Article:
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Climbing The Ladder: New Minneapolis Fire Dept. Program Works to Improve Diversity

September 29, 2016 10:37 AM

The Minneapolis Fire Department launched the EMS Pathways Academy along with Hennepin County EMS earlier this year in hopes of finding firefighters and medics who might not have tried to join the ranks.

5 EYEWITNESS NEWS followed the class of 23 students from their early days in the classroom, high-stress drills at city’s training center,  to riding along with Minneapolis Firefighters out on the streets on actual 911 medical calls.

"A lot of our recruitment has fallen short in as far as sustainability for the diversity we work so hard to achieve", said Fire Chief John Fruetel. “By creating this ‘pathways academy’ it’s another way for us to tap into the unique diversity we have in this community."

More than 70 percent of the Minneapolis Fire Department is white, and 88 percent are men, according to the MFD 2015 personnel summary.

The MFD program is quite different than others of its kind because the top six graduates in the program could earn spots in the next fire academy, therefore, bypassing the civil servants exam.

"If we can touch a young man or woman before they make that unfortunate decision that impacts them for the rest of their lives, to consider something else that is really, really important," said Fruetel.

"I'd be a role model for my son, a role model for my community,’ said Deandre Harris. “It's a big deal, without it I'm not sure how effective I'll be for what I want out of life."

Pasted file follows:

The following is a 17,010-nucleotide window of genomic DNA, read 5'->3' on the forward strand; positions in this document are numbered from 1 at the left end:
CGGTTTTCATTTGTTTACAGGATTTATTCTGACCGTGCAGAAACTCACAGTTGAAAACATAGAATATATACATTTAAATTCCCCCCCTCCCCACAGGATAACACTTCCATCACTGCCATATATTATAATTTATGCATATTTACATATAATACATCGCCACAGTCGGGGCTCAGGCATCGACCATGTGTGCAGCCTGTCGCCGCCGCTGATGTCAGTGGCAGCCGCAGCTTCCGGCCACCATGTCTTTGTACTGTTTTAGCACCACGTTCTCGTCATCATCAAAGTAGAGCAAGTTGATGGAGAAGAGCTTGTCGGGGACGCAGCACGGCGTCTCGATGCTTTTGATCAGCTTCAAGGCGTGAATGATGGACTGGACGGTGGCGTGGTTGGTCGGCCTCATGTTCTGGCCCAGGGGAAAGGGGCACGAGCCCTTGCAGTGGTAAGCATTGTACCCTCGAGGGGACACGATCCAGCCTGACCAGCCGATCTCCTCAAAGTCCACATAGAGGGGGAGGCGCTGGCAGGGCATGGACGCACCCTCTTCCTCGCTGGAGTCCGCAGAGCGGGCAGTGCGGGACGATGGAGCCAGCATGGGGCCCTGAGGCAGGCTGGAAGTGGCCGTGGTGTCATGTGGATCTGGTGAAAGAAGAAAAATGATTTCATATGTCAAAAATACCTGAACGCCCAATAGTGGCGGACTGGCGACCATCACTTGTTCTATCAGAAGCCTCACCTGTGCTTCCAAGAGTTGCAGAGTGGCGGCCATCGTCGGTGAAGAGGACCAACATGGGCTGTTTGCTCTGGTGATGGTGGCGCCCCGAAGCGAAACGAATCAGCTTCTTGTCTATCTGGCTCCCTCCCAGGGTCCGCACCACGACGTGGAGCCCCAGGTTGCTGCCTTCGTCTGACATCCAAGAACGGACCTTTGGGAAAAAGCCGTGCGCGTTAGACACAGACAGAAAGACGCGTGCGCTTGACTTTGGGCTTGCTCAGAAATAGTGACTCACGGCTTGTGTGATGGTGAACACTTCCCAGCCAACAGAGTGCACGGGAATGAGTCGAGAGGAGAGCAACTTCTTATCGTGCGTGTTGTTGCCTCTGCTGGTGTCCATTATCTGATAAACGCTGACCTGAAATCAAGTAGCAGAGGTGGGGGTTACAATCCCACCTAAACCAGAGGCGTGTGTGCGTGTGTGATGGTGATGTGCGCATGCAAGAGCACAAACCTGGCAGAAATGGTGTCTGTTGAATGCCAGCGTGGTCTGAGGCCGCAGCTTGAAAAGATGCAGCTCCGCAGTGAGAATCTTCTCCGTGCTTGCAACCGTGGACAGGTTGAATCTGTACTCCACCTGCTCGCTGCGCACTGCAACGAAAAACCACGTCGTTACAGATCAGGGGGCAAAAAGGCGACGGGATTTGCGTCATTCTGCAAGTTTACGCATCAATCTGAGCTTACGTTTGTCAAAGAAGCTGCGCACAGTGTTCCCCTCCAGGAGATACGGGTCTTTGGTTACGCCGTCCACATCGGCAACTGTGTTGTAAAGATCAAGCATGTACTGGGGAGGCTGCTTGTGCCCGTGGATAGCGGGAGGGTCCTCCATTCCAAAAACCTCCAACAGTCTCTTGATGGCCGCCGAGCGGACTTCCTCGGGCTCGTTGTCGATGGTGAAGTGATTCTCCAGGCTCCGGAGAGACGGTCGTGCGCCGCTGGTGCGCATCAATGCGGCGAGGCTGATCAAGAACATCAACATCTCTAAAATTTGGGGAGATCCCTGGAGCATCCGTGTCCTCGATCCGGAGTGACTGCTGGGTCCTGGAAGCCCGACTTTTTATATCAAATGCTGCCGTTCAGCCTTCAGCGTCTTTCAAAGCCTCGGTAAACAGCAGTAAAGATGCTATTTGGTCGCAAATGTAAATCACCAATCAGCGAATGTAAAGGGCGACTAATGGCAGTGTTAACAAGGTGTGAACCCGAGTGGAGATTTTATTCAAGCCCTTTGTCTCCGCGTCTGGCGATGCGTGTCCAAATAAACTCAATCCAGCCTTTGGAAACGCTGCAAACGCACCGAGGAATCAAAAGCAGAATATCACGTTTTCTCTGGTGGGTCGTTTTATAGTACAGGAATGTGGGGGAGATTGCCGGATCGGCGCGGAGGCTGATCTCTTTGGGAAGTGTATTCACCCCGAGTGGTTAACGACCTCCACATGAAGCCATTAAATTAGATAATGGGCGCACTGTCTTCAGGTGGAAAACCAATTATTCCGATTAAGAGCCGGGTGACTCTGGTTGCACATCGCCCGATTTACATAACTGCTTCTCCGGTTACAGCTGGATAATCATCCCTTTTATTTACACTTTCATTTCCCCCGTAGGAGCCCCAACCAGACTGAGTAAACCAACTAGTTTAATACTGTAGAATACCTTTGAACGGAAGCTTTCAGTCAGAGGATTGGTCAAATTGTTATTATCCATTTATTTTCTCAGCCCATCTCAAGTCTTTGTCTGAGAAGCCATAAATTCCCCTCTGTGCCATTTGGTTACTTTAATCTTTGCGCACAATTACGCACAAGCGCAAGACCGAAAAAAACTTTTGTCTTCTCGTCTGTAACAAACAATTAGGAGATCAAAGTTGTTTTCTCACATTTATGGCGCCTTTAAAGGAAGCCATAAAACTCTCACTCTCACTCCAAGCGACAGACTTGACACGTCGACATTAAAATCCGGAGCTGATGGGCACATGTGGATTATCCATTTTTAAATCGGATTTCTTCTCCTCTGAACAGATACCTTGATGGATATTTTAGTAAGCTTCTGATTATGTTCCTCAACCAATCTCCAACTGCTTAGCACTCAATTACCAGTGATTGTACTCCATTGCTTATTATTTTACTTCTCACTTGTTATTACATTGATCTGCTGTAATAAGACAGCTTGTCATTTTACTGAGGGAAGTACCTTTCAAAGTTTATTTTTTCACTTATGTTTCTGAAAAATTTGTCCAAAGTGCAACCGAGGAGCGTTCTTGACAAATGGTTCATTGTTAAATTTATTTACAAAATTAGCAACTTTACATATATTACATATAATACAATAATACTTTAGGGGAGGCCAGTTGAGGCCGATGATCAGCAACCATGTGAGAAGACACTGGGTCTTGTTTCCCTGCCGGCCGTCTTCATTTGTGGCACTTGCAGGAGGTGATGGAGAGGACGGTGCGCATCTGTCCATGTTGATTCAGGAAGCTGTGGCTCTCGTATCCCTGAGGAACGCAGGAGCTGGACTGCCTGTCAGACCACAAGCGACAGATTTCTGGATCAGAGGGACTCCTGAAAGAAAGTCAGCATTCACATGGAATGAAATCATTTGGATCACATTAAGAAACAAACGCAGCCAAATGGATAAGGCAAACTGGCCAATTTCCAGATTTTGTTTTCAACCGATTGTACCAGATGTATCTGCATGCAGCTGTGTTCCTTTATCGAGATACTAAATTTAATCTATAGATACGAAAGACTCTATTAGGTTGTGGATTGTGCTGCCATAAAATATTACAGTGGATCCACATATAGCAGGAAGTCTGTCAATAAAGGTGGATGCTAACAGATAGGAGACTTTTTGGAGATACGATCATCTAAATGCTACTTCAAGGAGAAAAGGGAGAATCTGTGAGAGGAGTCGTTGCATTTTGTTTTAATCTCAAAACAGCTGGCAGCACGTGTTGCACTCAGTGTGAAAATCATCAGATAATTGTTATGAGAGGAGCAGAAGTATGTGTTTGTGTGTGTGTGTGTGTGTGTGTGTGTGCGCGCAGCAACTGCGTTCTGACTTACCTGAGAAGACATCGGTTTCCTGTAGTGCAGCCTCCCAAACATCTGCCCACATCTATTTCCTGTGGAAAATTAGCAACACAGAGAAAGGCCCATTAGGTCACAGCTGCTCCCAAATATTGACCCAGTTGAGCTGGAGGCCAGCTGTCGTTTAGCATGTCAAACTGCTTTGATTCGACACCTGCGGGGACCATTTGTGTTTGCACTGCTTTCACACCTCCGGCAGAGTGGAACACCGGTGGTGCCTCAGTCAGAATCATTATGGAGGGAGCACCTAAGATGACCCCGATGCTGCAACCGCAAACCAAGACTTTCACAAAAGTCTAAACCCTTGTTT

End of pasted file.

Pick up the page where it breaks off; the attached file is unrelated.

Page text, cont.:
Harris, a single-father, signed up for the EMS Pathways Academy earlier this year in hopes he’d make the fire academy.

Harris works as a trainer in a gym in Hopkins, where he often brings his son along to wait while he meets with clients.

"It's a big life changer,” said Harris.

The 180 hour class was run with instructors from MFD and Hennepin EMS, where 12 of the students eventually received their national EMT certification.

"It's been a very stressful time, it's great to have this weight off my shoulders," said EMS student Celia Thomas.

5 EYEWITNESS NEWS met Thomas when the class started, the single-mother of two girls, was working to become an EMT with hopes of making the fire academy.

Thomas graduated at the top of her class earning a national certification, but was not able to complete the physical test to make the jump right into MFD’s academy.

"I almost had it, if I pushed myself harder, I just couldn't," said Thomas.

EMS Pathways Academy and its supporters helped Thomas continue her training by granting a paramedic program scholarship.

"I’m not longer a statistic; I have a future, a career path and something I’m going to be,” said Thomas after learning she received a paramedic scholarship from the program.

Harris said his son was very excited to know his dad was one of four students from the class accepted into the Minneapolis Fire Academy that started Sept. 12.

"He's already excited, he's already saying he wants to grow up and be one too,” said Harris. “That’s a positive influence which is what I'm really reaching for."

MFD received $50,000 from the Minneapolis Foundation, and $50,000 was added to their budget by the City to be used in their pathways programs, along with help from with Hennepin County Medical Center (HCMC) to run the program.

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Credits

Eric Chaloux

Copyright 2020 - KSTP-TV, LLC A Hubbard Broadcasting Company

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